I followed the mouth exercise in Berit Hildre's book, modeling heads and faces in clay. I tried to document my steps with my camera, but I'm pretty sure I missed a few. Nevertheless, there should be enough information in the photo montage to be able to make several practice mouths, if desired. Click on any image to enlarge it.
01. Start with a piece of clay curved like the jaw.
02. Press a couple of coils of clay onto it for lips.
03. Blend the ends of the coils into the cheeks.
04. Add a coil for the upper lip, and two coils for the lower mouth.
05. Blend those coils.
06. Add a small coil for Cupid's Bow, and a small ball to the mid upper lip.
07. Depress Cupid's Bow with a tool, and blend the small clay ball into the upper lip.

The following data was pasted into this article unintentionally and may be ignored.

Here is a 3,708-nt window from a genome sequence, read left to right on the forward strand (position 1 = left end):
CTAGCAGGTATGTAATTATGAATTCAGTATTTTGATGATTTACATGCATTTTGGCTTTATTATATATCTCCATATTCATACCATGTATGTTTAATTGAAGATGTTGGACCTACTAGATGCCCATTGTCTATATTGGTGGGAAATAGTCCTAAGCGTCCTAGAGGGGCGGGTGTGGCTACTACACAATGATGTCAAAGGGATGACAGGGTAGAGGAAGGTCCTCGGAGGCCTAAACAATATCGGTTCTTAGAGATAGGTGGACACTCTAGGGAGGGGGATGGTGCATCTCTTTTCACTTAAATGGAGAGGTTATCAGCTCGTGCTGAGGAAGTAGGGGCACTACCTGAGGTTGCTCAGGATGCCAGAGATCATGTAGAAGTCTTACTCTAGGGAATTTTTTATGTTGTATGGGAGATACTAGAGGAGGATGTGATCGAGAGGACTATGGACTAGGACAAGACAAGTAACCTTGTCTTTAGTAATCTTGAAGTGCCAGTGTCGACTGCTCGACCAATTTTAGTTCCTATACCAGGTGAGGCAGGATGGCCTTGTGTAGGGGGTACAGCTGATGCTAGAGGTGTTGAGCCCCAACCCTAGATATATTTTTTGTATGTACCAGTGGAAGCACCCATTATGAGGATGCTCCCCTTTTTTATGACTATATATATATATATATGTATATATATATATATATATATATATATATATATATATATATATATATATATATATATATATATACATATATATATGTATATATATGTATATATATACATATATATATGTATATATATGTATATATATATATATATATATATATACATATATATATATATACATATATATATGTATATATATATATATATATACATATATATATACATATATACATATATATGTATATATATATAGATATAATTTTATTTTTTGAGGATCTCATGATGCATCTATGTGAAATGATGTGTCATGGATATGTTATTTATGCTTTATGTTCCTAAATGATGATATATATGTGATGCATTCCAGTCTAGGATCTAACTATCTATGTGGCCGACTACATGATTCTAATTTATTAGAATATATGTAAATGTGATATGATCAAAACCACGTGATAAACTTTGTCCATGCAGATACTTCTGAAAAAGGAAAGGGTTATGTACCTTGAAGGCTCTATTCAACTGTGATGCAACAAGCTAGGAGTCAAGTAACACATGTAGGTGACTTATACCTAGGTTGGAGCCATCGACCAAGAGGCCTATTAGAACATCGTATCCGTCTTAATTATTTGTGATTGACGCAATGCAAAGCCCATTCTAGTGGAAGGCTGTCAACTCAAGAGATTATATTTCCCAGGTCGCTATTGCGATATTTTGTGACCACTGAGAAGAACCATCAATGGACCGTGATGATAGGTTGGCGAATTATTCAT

08. This is a side view of the progress made, so far.
09. Add some clay to the lower lip to make it rounder.
10. Use a tool to press in the corners of the mouth.
11. Add some coils for the outside of the mouth.
12. Blend them in.
13. Work on symmetry and finish the mouth.
14. The finished mouth, seen from below.
This practice oil-clay mouth was done very quickly. Berit Hildre recommnds doing this exercise several times, trying to give each mouth a different character.
One very interesting thing I found out is that the mouth muscle is the only muscle not connected to a bone. Instead, it connects to the muscles at the corners of the mouth and ends in the deep layers of the skin and mucus membranes. I will be making a closed mouth for this ball-jointed doll.
To learn more about human facial proportions, see these YouTube videos:
George Davis Proportions
Joanna Mozdzen Facial Proportions
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